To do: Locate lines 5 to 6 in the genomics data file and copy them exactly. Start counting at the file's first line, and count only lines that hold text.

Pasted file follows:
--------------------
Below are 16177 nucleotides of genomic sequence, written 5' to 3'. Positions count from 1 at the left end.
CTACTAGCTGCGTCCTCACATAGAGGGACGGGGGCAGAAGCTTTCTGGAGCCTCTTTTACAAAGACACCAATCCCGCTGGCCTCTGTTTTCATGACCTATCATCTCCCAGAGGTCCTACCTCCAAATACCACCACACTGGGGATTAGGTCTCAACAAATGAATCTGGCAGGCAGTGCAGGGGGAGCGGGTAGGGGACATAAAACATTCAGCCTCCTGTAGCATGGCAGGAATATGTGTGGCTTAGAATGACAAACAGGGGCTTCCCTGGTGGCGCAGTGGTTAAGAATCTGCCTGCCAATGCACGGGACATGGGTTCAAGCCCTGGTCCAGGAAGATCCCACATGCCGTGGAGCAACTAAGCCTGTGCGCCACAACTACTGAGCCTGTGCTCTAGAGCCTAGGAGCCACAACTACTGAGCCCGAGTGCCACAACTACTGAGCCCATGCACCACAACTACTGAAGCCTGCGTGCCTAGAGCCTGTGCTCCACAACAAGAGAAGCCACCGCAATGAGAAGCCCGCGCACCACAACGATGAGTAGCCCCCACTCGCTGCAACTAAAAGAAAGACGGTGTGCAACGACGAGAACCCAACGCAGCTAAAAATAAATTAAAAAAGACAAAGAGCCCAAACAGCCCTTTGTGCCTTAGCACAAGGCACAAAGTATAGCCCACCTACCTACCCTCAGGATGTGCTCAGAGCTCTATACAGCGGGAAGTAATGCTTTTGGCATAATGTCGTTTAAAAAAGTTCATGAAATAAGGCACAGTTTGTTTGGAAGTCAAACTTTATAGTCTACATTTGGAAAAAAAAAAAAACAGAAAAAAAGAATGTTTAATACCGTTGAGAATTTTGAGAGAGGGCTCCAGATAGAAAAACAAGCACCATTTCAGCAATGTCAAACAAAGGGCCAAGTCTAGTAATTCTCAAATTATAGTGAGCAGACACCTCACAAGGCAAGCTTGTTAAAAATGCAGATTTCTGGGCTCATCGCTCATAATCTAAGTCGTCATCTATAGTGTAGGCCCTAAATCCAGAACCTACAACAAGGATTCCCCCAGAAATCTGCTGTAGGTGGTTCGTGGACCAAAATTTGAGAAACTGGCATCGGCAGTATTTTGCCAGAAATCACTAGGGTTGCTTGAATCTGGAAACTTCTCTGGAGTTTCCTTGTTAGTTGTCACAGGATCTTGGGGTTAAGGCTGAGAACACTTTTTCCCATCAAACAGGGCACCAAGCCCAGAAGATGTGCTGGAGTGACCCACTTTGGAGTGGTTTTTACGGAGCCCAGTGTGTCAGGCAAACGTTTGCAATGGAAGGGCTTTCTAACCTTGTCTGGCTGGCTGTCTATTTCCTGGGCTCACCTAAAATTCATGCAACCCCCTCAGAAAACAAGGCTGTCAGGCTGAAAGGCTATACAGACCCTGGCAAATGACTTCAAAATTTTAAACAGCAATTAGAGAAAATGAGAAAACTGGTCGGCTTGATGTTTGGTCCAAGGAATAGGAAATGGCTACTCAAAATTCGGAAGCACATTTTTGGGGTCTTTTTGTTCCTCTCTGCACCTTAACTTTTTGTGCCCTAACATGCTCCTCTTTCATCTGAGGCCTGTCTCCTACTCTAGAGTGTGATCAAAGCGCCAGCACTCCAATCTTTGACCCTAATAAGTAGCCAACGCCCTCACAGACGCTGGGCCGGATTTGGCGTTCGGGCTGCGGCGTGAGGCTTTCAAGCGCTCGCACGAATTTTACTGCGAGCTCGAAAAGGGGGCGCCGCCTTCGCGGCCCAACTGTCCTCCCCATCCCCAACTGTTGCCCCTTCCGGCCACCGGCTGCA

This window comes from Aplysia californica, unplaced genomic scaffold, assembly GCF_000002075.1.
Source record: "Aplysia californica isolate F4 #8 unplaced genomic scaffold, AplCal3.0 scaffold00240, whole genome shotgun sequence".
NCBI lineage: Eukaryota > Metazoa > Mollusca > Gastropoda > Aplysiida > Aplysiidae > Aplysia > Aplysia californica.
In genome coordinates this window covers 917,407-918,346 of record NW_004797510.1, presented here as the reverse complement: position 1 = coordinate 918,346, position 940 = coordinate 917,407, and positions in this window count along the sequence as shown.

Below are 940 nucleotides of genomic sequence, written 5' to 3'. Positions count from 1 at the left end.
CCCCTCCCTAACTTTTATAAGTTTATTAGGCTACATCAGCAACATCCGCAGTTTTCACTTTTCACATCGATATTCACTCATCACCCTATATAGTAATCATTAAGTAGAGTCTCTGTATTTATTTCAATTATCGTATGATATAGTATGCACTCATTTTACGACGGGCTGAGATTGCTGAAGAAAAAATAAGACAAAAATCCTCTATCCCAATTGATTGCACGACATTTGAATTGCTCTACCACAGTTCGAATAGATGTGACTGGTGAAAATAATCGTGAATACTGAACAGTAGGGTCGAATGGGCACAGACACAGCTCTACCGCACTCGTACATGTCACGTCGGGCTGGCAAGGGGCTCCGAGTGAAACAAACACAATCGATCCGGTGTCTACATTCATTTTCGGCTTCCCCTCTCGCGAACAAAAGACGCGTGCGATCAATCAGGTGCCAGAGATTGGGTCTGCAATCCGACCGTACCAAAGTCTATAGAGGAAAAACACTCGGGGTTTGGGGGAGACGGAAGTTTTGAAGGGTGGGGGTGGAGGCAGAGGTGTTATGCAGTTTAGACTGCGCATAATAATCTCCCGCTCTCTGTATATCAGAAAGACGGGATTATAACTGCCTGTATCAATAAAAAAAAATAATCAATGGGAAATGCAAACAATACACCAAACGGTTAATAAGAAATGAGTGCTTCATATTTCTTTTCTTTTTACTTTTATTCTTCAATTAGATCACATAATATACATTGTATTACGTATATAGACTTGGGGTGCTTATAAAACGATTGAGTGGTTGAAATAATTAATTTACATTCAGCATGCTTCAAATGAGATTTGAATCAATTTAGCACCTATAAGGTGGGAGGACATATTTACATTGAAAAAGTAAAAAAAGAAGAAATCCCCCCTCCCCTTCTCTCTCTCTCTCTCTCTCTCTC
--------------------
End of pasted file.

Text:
NCBI lineage: Eukaryota > Metazoa > Mollusca > Gastropoda > Aplysiida > Aplysiidae > Aplysia > Aplysia californica.
In genome coordinates this window covers 917,407-918,346 of record NW_004797510.1, presented here as the reverse complement: position 1 = coordinate 918,346, position 940 = coordinate 917,407, and positions in this window count along the sequence as shown.